Tuesday, August 25, 2009

Parthenogenesis

Fall is coming, and in way too much of a hurry for my taste. My kids are already back in school, the local college is starting up again with the "opening dinner" tonight, and this year the college I commute to is starting the week after I hope to get everything up and running at the local college, rather than the usual week later. Like many people, I see fall as a chance to reinvent myself. I'll have better commuting habits this year, I think. I'll plan some meals ahead so I can fit into the clothes I haven't been able to wear for the past two winters--I'll stop mentally admiring the friend from my undergraduate college who, when asked what she planned to do over the summer said "I thought I'd grow out my thighs."

Women, of course, can be particularly susceptible to the lure of physical reinvention. I love the way Brenda Shaughnessy imagines it in her poem "Parthenogenesis":

It's easy to make more of myself by eating,
and sometimes easy's the thing.

To be double-me, half the trouble
but not lonely.

Making cakes to celebrate any old day.
Eating too much: the emperor of being used.

Nature, mature and feminized,
naturalizes me naturally by creating

the feeling of being a natural woman,
like a sixteen-year-old getting knocked up

again. To solve that problem,
there's the crispness of not eating,

a pane of glass with a bloody-edged
body, that is, having the baby at the prom

undetected and in a trance of self-preservation,
throwing it away in the girls' room trash.

Buried under paper towels, silent.
Nothing could be better, for the teenager.

For me, starving, that coreless, useful feeling,
is not making myself smaller

but making myself bigger, inside.
It's prince and pauper both, it's starving artist

and good model in one masterpiece.
It rhymes with marveling and that's no accident.

Fullness is dullness. Dreaming's too easy.
But sometimes I don't care.

Sometimes I put in just the right amount,
but then I'm the worst kind of patsy, a chump

giving myself over to myself like a criminal
to the law, with nothing to show for it.

No reward, no news, no truth.
It's too sad to be so ordinary every day.

Like some kind of employee.
Being told what to do. Chop off a finger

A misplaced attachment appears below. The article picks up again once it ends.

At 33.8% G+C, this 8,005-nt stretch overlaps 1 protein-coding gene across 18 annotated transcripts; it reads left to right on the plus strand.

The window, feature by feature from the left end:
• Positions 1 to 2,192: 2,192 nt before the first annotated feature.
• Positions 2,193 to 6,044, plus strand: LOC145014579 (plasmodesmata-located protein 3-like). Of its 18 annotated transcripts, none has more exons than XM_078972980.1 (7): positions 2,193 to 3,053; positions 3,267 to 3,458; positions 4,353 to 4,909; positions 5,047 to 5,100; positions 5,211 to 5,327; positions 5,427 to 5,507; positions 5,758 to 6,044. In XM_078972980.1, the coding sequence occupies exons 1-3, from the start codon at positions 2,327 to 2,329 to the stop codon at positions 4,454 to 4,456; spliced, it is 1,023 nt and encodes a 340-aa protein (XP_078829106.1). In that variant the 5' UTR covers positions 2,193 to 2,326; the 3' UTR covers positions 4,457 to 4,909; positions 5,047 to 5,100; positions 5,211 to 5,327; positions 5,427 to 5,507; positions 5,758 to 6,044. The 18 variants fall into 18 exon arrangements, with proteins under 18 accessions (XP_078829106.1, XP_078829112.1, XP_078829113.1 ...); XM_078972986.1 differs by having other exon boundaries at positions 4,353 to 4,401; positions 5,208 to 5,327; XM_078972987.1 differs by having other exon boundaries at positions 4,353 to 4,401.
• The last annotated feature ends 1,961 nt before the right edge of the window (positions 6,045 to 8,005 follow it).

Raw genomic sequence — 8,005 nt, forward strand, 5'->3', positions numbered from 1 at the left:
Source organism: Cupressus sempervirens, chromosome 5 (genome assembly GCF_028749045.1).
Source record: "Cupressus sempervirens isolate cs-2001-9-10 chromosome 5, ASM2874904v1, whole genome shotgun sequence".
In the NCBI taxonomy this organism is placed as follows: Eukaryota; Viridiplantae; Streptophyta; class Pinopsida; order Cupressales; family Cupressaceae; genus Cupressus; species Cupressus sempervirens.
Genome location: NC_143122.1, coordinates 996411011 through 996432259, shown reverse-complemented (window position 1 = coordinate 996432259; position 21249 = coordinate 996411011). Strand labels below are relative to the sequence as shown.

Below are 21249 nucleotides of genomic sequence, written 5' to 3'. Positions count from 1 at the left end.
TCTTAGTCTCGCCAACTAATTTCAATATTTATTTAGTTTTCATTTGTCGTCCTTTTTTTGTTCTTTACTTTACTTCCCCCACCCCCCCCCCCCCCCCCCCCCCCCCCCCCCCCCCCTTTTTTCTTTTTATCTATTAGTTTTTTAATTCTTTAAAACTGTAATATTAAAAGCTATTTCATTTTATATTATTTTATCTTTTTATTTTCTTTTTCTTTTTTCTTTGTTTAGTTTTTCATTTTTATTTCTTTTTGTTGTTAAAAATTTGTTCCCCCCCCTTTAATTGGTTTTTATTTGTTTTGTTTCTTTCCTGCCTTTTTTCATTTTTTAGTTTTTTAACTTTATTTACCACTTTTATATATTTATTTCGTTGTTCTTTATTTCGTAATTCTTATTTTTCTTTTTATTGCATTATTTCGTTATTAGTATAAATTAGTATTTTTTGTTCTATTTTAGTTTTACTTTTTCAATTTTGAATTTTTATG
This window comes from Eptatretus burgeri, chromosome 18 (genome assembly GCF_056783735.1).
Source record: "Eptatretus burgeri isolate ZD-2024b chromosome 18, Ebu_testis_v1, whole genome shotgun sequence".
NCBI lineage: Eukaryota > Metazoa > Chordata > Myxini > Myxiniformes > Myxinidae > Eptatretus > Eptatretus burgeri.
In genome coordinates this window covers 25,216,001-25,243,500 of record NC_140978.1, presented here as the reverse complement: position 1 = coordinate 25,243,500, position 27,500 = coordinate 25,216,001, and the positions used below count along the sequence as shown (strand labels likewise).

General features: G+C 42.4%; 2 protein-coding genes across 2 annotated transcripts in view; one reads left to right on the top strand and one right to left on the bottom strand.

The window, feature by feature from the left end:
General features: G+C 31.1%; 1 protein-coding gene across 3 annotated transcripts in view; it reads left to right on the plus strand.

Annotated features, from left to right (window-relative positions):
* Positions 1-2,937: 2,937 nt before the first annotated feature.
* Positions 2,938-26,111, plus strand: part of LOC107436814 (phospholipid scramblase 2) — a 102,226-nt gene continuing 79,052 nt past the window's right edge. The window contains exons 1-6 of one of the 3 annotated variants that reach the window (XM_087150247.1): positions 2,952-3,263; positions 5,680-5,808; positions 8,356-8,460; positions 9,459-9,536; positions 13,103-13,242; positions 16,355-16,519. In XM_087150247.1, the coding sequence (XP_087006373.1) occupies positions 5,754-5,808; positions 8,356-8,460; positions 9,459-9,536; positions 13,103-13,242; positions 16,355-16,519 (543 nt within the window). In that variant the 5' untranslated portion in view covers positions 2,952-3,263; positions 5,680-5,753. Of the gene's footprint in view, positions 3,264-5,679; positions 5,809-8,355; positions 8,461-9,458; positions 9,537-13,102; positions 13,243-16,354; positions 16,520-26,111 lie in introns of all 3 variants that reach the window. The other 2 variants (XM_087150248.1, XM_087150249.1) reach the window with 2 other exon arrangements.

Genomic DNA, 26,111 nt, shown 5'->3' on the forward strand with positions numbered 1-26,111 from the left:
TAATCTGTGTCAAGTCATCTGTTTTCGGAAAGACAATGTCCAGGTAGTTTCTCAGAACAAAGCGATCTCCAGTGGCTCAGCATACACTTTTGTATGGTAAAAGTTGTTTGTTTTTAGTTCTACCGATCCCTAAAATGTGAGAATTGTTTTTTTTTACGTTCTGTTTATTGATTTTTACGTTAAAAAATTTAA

to plant in fertilizer (that is, in used animal
food), to grow a finger tree.

More fingers for me. Stop saying finger.
I'm the one in charge here.

Stop the madness and just eat the mirror.
Put it in sideways or crush it

into a powder. It doesn't hurt and it works.
Mouth full, don't talk.

Nothing to say. I'll be a whole new person.
I'll make her myself. Then we'll walk away.

We'll say to each other how she's changed.
How we wouldn't have recognized us.

I used to be an accomplished yo-yo dieter, back when that worked, and the descriptions of each state really recapture those feelings, for me. Most of all I like the line "it's too sad to be so ordinary every day."

This poem is from the volume Human Dark With Sugar (recommended to me by Serena over at Savvy Verse and Wit). It's full of frankly sensual and provocative poems that would be great for shocking first-year college students out of their preconceived notions of what poetry is, but would probably get me one of those "warning: explicit content" signs if I reproduced them here. Another of my favorite poems from this volume is entitled "Straight's the New Gay," and it's lovely, the way it turns itself inside out and then keeps twisting around, so appropriate to its subject matter.

Do you think about re-inventing yourself in the fall? What are you considering this year?

7 comments:

thelass said...

I do think of re-inventing myself in the fall. This comes in two forms: bodily improvement (diet, exercise) and home improvement (which this year means painting our ugly bathroom). Fall, for whatever reason, is much more a time of regeneration for me than Spring.

FreshHell said...

Yes and no. Usually, I look at each season as an opportunity to do something better. In spring, it's the garden. In fall, exercise. Right now, though, I'm bracing myself for the changes coming with two kids in school - double lunches, double homework. I will be taking some exercise classes starting in Sept.

FreshHell said...

Yes and no. Usually, I look at each season as an opportunity to do something better. In spring, it's the garden. In fall, exercise. Right now, though, I'm bracing myself for the changes coming with two kids in school - double lunches, double homework. I will be taking some exercise classes starting in Sept.

Amanda said...

I can't wait for fall to come. Summer in Texas is like winter in North Dakota - something you have to live through but not something to be enjoyed. A Texas fall is more like a northern summer. I actually miss northern falls, though...

Anonymous said...

12 hours ago, I wanted to be a scholar Now I'll settle for happy.

-lemming

Jeanne said...

Lass, I think we all still have some of that "new beginning" feel in the fall left over from starting school.
FreshHell, When the kids are starting school, it's a forced fresh start, isn't it?
Amanda, I love heat but have never had to live through an entire Texas August, which Lass and my sister-in-law inform me is the worst month.
Lemming, words cannot express my depth of regret. Forced re-invention is harder than the inspire-it-yourself kind.

Cschu said...

I don't know if I re-invent myself in the fall. But I loved this post.